Defining the term ‘values’ can be complex but it is widely agreed that they are representative of what are one’s deep-seated beliefs about what is right or wrong and what is important or unimportant. Some even consider them to be principles or qualities that demonstrate what people care about and that our values shape our behaviour. Once some ‘values’ are identified, people also begin to use them as a point of reference to understand, direct and justify decision-making as well as of course, judge the decision-making of others. While there are a number of value categories, the ones relevant to your professional placement and overall practice include Personal (or Individual) Values and Organisational Values. We will now look at each category in more depth.
The first category focusses on personal values, which are deemed to be the guiding principles in our lives. They determine priorities and influence our emotions and behaviours (Arieli et al., 2019; Reeve, 2009). Values develop and change rapidly during childhood and become more consistent and stable in adulthood (Reeve, 2009). They also shape our vocational interests and influence the work we choose to engage in (Schwartz, 1992). In many situations, they also provide us with a source of motivation. When we feel a misalignment between our current situation and a valued situation, we are often motivated to take action and create alignment between our values and the situation (Arieli et al., 2019; Reeve, 2009). The influence of our values is felt across all contexts- including professional placement (Arieli et al., 2019).
As a student, having insight into your own values and how you might articulate them is important as they shape your practice and how you work with clients and colleagues. One way that values shape your practice is that in contributing to your personal practice frameworks. While not widely discussed in Human Services yet, practice frameworks are well-established in related fields such as Social Work and Counselling. Their value is increasingly being recognised within Human Services and you may find that your agency supervisor talks to you about developing your practice framework or may even share their own.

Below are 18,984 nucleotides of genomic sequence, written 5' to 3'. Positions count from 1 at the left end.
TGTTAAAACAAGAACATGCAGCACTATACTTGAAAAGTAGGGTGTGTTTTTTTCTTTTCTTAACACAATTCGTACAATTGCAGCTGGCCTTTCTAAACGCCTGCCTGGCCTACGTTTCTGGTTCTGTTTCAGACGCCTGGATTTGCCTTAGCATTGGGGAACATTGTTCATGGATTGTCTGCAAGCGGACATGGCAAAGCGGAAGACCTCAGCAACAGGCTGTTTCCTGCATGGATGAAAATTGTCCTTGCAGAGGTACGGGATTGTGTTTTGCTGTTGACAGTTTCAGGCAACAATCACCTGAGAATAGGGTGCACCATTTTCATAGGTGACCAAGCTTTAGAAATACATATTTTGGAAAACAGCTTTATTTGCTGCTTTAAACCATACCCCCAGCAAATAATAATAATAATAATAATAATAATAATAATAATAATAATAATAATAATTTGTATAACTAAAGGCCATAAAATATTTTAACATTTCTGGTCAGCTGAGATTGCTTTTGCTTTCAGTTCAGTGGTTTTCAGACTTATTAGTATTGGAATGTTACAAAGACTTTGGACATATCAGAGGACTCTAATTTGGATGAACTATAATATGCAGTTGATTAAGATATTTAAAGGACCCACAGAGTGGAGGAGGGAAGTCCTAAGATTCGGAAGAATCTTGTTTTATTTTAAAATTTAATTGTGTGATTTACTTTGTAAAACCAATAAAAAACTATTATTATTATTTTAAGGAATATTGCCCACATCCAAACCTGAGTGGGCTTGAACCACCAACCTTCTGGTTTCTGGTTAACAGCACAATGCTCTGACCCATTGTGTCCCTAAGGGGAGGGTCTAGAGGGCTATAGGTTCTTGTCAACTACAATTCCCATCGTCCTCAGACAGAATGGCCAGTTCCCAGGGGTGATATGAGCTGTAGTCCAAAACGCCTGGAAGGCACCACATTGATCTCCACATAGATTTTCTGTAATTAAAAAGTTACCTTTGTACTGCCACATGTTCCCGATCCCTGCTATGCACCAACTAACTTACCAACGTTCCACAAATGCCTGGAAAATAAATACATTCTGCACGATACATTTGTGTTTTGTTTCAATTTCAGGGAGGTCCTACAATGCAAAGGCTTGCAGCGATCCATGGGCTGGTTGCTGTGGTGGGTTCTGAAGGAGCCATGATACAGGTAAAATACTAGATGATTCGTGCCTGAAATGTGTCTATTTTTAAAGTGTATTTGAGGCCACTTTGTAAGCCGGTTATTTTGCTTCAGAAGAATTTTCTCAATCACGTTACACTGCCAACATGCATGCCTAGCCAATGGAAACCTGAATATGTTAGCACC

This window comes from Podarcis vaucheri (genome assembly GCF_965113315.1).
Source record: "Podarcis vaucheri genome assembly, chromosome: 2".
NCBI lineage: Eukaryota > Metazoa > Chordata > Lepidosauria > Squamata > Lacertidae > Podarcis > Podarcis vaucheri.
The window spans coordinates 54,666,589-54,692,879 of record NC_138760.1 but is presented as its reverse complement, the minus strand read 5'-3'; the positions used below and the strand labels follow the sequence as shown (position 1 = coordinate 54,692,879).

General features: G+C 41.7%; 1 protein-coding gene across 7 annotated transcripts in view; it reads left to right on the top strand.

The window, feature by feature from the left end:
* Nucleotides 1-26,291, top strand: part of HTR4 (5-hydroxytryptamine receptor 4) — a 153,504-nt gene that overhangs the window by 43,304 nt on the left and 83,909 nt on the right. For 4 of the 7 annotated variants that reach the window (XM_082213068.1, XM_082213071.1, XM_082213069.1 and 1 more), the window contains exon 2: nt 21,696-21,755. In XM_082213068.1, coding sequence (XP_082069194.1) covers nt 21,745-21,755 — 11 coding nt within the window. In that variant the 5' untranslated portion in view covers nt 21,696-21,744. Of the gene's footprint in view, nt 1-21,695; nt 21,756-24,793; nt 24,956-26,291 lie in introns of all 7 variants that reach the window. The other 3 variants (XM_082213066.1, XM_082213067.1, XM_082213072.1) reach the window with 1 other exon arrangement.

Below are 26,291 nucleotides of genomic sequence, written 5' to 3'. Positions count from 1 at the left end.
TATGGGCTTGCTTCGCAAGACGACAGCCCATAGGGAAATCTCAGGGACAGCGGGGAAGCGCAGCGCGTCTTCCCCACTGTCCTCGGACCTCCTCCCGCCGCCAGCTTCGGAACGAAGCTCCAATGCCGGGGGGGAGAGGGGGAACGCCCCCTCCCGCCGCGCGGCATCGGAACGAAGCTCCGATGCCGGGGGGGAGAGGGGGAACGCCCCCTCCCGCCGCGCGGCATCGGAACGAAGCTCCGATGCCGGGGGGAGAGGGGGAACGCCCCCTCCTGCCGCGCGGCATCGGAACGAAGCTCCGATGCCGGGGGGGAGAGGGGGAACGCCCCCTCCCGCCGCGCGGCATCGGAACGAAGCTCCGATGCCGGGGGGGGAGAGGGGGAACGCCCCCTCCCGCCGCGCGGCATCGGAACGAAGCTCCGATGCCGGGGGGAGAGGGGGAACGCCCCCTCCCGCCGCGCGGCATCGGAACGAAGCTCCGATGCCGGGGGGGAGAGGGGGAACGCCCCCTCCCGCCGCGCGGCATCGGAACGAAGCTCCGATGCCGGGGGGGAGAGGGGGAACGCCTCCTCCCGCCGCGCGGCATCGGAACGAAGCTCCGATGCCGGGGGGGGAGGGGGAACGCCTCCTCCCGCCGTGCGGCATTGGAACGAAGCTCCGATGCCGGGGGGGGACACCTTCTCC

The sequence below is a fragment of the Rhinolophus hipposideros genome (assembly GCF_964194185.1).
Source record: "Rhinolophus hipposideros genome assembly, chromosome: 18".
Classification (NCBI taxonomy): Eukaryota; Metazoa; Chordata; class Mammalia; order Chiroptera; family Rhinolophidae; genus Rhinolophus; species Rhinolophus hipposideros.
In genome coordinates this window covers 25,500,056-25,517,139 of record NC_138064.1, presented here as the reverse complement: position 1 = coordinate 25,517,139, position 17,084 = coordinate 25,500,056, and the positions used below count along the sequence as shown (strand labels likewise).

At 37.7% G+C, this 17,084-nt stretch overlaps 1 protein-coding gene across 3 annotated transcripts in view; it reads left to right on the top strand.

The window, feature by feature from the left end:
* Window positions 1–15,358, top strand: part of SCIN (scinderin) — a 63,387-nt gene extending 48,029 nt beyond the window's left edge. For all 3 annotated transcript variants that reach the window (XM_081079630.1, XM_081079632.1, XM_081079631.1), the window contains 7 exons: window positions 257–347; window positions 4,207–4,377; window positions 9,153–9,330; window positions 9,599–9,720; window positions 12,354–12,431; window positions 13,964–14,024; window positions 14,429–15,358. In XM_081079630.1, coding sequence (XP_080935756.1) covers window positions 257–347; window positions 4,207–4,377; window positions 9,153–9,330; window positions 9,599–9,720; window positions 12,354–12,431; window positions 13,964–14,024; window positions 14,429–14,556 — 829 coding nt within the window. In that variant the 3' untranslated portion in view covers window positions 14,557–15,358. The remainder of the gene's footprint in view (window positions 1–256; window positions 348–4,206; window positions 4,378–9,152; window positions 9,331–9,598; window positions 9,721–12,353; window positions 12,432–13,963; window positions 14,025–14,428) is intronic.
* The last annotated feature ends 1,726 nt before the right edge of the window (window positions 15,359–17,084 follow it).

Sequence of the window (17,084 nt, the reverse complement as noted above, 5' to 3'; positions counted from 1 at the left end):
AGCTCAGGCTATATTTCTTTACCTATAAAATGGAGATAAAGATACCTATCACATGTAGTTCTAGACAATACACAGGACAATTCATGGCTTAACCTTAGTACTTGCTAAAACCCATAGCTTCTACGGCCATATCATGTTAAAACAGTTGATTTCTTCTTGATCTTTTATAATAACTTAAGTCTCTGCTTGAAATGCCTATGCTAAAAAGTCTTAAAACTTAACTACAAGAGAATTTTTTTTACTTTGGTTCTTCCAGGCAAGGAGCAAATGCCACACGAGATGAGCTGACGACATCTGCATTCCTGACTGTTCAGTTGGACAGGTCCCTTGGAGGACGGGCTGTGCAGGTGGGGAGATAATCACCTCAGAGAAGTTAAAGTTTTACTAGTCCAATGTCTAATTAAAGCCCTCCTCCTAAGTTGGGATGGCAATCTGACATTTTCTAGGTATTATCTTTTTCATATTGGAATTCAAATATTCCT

In simple words, practice frameworks refer to the combination of formal knowledge and skills and informal knowledge and skills developed by helping professionals in practice (McGregor, 2019). Starting a practice framework requires one to really think carefully about one’s values and beliefs (Chenoweth & McAuliffe, 2015). These become principles that guide everything that one does. These values are then fused with formal theoretical and substantive knowledge as well as tacit or difficult to articulate knowledge that is built up through experience (Chenoweth & McAuliffe, 2015). Practice frameworks are not static or generalised and usually evolve over time through practice experiences. The framework may also be set of principles that one may adapt depending on the context (Kaplan & Andersen, 2013). For example, you may believe strongly in the value of empowerment and use a strengths-based framework when working with clients. You would however apply your skills and knowledge very differently when working with an at-risk elderly individual than say a disengaged refugee youth (Connolly, 2007).